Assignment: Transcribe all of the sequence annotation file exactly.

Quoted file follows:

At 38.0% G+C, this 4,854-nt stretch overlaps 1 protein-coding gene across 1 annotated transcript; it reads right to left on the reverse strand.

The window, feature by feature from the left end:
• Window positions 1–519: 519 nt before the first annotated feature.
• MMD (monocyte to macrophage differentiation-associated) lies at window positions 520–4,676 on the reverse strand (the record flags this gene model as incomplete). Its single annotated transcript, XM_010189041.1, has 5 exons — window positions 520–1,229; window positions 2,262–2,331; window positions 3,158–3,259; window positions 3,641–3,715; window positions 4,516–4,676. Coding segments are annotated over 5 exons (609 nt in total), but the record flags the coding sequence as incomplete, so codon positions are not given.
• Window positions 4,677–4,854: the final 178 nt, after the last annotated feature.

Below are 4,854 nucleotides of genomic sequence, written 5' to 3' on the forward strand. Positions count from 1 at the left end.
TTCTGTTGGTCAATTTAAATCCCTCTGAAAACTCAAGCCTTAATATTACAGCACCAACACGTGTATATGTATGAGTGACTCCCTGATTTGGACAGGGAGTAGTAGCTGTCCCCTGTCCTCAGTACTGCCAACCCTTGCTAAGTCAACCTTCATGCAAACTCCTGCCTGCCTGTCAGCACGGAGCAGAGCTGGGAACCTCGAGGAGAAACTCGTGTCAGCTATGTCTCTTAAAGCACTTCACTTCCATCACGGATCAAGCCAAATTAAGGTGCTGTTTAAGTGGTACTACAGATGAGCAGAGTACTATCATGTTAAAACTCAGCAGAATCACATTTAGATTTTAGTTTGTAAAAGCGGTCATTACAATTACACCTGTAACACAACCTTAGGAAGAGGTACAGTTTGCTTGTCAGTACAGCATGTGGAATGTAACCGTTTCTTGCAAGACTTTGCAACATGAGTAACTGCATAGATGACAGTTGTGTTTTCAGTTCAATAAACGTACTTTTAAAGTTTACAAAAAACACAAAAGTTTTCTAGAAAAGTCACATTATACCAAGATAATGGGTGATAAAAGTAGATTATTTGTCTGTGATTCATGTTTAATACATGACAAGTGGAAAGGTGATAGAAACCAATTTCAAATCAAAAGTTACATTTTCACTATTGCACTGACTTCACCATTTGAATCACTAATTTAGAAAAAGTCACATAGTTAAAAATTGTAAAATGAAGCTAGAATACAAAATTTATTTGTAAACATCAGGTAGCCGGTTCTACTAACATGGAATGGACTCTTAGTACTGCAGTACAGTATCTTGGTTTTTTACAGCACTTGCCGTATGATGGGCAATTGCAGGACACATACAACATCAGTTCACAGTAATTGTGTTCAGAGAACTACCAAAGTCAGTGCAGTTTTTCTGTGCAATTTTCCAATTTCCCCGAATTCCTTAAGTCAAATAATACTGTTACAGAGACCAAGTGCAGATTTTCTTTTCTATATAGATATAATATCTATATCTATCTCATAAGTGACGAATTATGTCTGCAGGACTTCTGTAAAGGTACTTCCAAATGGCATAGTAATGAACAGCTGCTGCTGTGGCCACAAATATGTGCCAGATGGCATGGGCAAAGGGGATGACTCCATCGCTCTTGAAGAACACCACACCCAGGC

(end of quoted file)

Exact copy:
At 38.0% G+C, this 4,854-nt stretch overlaps 1 protein-coding gene across 1 annotated transcript; it reads right to left on the reverse strand.

The window, feature by feature from the left end:
• Window positions 1–519: 519 nt before the first annotated feature.
• MMD (monocyte to macrophage differentiation-associated) lies at window positions 520–4,676 on the reverse strand (the record flags this gene model as incomplete). Its single annotated transcript, XM_010189041.1, has 5 exons — window positions 520–1,229; window positions 2,262–2,331; window positions 3,158–3,259; window positions 3,641–3,715; window positions 4,516–4,676. Coding segments are annotated over 5 exons (609 nt in total), but the record flags the coding sequence as incomplete, so codon positions are not given.
• Window positions 4,677–4,854: the final 178 nt, after the last annotated feature.

Below are 4,854 nucleotides of genomic sequence, written 5' to 3' on the forward strand. Positions count from 1 at the left end.
TTCTGTTGGTCAATTTAAATCCCTCTGAAAACTCAAGCCTTAATATTACAGCACCAACACGTGTATATGTATGAGTGACTCCCTGATTTGGACAGGGAGTAGTAGCTGTCCCCTGTCCTCAGTACTGCCAACCCTTGCTAAGTCAACCTTCATGCAAACTCCTGCCTGCCTGTCAGCACGGAGCAGAGCTGGGAACCTCGAGGAGAAACTCGTGTCAGCTATGTCTCTTAAAGCACTTCACTTCCATCACGGATCAAGCCAAATTAAGGTGCTGTTTAAGTGGTACTACAGATGAGCAGAGTACTATCATGTTAAAACTCAGCAGAATCACATTTAGATTTTAGTTTGTAAAAGCGGTCATTACAATTACACCTGTAACACAACCTTAGGAAGAGGTACAGTTTGCTTGTCAGTACAGCATGTGGAATGTAACCGTTTCTTGCAAGACTTTGCAACATGAGTAACTGCATAGATGACAGTTGTGTTTTCAGTTCAATAAACGTACTTTTAAAGTTTACAAAAAACACAAAAGTTTTCTAGAAAAGTCACATTATACCAAGATAATGGGTGATAAAAGTAGATTATTTGTCTGTGATTCATGTTTAATACATGACAAGTGGAAAGGTGATAGAAACCAATTTCAAATCAAAAGTTACATTTTCACTATTGCACTGACTTCACCATTTGAATCACTAATTTAGAAAAAGTCACATAGTTAAAAATTGTAAAATGAAGCTAGAATACAAAATTTATTTGTAAACATCAGGTAGCCGGTTCTACTAACATGGAATGGACTCTTAGTACTGCAGTACAGTATCTTGGTTTTTTACAGCACTTGCCGTATGATGGGCAATTGCAGGACACATACAACATCAGTTCACAGTAATTGTGTTCAGAGAACTACCAAAGTCAGTGCAGTTTTTCTGTGCAATTTTCCAATTTCCCCGAATTCCTTAAGTCAAATAATACTGTTACAGAGACCAAGTGCAGATTTTCTTTTCTATATAGATATAATATCTATATCTATCTCATAAGTGACGAATTATGTCTGCAGGACTTCTGTAAAGGTACTTCCAAATGGCATAGTAATGAACAGCTGCTGCTGTGGCCACAAATATGTGCCAGATGGCATGGGCAAAGGGGATGACTCCATCGCTCTTGAAGAACACCACACCCAGGC